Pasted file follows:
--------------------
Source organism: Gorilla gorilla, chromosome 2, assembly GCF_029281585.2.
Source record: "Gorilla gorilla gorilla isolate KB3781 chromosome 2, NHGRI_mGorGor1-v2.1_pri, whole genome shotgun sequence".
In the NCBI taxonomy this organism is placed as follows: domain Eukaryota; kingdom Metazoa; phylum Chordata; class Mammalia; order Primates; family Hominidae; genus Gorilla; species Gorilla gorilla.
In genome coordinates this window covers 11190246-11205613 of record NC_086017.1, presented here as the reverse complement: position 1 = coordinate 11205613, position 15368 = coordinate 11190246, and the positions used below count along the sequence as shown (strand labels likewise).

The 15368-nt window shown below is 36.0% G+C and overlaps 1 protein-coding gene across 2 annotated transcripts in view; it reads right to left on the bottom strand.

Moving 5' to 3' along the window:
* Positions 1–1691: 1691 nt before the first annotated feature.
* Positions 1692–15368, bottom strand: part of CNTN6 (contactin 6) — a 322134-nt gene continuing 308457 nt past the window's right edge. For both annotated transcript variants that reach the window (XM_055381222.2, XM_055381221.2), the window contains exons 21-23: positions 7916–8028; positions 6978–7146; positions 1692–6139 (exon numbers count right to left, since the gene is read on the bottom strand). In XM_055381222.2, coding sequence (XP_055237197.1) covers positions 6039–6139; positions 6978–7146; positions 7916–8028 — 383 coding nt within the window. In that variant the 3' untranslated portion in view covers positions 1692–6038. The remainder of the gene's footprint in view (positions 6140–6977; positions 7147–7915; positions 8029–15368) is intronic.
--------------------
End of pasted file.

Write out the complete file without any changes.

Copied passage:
Source organism: Gorilla gorilla, chromosome 2, assembly GCF_029281585.2.
Source record: "Gorilla gorilla gorilla isolate KB3781 chromosome 2, NHGRI_mGorGor1-v2.1_pri, whole genome shotgun sequence".
In the NCBI taxonomy this organism is placed as follows: domain Eukaryota; kingdom Metazoa; phylum Chordata; class Mammalia; order Primates; family Hominidae; genus Gorilla; species Gorilla gorilla.
In genome coordinates this window covers 11190246-11205613 of record NC_086017.1, presented here as the reverse complement: position 1 = coordinate 11205613, position 15368 = coordinate 11190246, and the positions used below count along the sequence as shown (strand labels likewise).

The 15368-nt window shown below is 36.0% G+C and overlaps 1 protein-coding gene across 2 annotated transcripts in view; it reads right to left on the bottom strand.

Moving 5' to 3' along the window:
* Positions 1–1691: 1691 nt before the first annotated feature.
* Positions 1692–15368, bottom strand: part of CNTN6 (contactin 6) — a 322134-nt gene continuing 308457 nt past the window's right edge. For both annotated transcript variants that reach the window (XM_055381222.2, XM_055381221.2), the window contains exons 21-23: positions 7916–8028; positions 6978–7146; positions 1692–6139 (exon numbers count right to left, since the gene is read on the bottom strand). In XM_055381222.2, coding sequence (XP_055237197.1) covers positions 6039–6139; positions 6978–7146; positions 7916–8028 — 383 coding nt within the window. In that variant the 3' untranslated portion in view covers positions 1692–6038. The remainder of the gene's footprint in view (positions 6140–6977; positions 7147–7915; positions 8029–15368) is intronic.